LOS ANGELES (Kyodo) -- Japanese Americans across the United States last week folded thousands of origami cranes to be strung together and hung across a fence outside a detention center in Texas on Saturday in protest at the detainment of immigrant families.
"It is important to show solidarity with detained migrant children, women and families because of (Japanese Americans') history with unlawful detention and family separation during WWII," Stanley Shikuma, a third-generation Japanese American whose family was incarcerated during the war, told Kyodo News on Monday.
"The echoes of the past -- detention without trial, imprisonment based on race, mass incarceration of children and families -- bring back many haunting memories for our community," Shikuma said.
The South Texas Family Residential Center in Dilley, Texas, which opened during the administration of President Barack Obama and is the country's largest family immigration detention center, houses nearly 2,400 women and children, most of whom are Central American asylum seekers, while their immigration cases proceed or before they are deported.
In Seattle on March 20, the Japanese American Citizens League joined organizations in cities such as Los Angeles, Philadelphia and New York in hosting a Tsuru (crane) for Solidarity origami-folding event.
Local volunteers, non-profit organizations and families in Seattle made more than 10,000 cranes to send to Grassroots Leadership, one of the organizers of Saturday's protest at the detention center, said Bill Tashima, a Seattle JACL board member.
Shikuma, also a Seattle JACL board member who co-organized the event, said, "A number of people said they were there because we should not be locking up children."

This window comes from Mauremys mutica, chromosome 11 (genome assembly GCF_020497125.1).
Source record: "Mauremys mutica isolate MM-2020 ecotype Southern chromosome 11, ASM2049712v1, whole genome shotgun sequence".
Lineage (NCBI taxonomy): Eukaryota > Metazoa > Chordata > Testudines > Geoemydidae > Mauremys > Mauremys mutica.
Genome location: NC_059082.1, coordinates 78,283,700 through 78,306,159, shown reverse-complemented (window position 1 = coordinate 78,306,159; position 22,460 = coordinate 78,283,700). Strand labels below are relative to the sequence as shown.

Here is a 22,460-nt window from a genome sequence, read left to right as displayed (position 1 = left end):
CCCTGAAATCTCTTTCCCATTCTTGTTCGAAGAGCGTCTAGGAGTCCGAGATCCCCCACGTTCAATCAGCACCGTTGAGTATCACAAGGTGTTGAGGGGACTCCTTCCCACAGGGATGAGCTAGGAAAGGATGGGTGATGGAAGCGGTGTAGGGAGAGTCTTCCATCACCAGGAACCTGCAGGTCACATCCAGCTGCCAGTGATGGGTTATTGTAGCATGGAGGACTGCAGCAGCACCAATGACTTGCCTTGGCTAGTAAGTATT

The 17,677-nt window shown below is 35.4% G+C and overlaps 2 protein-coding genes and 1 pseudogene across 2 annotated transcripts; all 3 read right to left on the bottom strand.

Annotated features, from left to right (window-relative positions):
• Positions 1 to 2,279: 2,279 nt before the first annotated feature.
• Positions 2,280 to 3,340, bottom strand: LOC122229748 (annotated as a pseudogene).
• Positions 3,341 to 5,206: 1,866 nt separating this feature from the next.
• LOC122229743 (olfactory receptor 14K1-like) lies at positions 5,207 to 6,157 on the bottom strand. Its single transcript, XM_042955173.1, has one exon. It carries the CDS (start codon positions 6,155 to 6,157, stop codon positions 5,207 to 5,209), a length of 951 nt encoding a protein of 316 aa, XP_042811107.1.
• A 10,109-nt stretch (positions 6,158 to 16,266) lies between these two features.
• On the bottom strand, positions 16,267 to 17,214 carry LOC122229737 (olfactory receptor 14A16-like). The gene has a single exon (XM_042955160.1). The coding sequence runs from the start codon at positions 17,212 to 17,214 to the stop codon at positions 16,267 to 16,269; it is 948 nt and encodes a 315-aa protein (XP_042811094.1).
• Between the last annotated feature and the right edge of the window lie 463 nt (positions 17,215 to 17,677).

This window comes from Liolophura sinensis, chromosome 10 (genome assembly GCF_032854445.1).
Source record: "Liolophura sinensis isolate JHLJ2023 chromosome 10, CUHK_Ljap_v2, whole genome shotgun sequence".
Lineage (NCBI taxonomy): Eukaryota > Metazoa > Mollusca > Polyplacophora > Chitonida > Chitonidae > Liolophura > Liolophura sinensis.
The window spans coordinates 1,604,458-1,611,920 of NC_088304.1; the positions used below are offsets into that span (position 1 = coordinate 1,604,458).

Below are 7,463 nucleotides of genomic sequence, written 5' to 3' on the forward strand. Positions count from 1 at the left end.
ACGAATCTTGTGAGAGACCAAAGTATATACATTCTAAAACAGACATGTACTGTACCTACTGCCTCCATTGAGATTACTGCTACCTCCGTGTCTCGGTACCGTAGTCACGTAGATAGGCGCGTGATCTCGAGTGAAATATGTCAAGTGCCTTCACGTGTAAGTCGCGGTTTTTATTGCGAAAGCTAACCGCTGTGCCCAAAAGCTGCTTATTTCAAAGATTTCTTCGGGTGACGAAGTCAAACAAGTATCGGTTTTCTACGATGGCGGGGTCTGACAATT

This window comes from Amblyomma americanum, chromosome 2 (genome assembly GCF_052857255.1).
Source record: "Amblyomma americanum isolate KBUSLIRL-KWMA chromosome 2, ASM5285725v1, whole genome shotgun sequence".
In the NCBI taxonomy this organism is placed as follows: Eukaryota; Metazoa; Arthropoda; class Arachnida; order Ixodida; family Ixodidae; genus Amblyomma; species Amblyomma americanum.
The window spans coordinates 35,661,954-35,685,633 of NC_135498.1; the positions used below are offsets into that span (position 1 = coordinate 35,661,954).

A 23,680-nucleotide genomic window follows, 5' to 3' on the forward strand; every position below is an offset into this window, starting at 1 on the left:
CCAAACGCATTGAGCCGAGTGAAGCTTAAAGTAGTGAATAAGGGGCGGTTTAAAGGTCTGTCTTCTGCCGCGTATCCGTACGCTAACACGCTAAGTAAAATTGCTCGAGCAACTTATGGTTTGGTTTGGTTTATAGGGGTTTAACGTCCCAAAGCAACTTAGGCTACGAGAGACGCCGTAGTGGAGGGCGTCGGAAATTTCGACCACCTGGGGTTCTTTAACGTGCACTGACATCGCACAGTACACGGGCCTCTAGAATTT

"They were hoping the children and families would be able to see the cranes on the fence and know that someone outside was thinking of them, that maybe the cranes would be a signal of hope."
Former internees and their descendants will be among those protesting outside the detention facility after making a pilgrimage Saturday morning to the site of the former Crystal City Family Internment Camp, located some 65 kilometers from Dilley, where many people of Japanese descent were confined during WWII.
"We feel that as Japanese Americans we need to be the ally that we needed during WWII," Kimiko Marr, coordinator for the Crystal City Pilgrimage Committee said.
"We want to make sure that mass incarceration of any group never happens again in this country."
The pilgrimage participants will tour the site's eight historical markers and honor those who were incarcerated with Buddhist and Christian blessings.
According to the Texas Historical Commission, the Crystal City Family Internment Camp held as many as 3,374 "enemy aliens" during the war who were of Japanese -- comprising two-thirds of internees -- German and Latin American descent.
"In 1942, very few neighbors and almost no organizations were willing to stand by us and stand up for our civil and human rights," said Shikuma.
"We know how that feels and where it can lead, so we have a moral obligation to step forward and give the support that we wished we had received back in WWII."
Marr said the cranes may make an appearance in future events after Saturday's demonstration, including a larger Crystal City pilgrimage planned for November.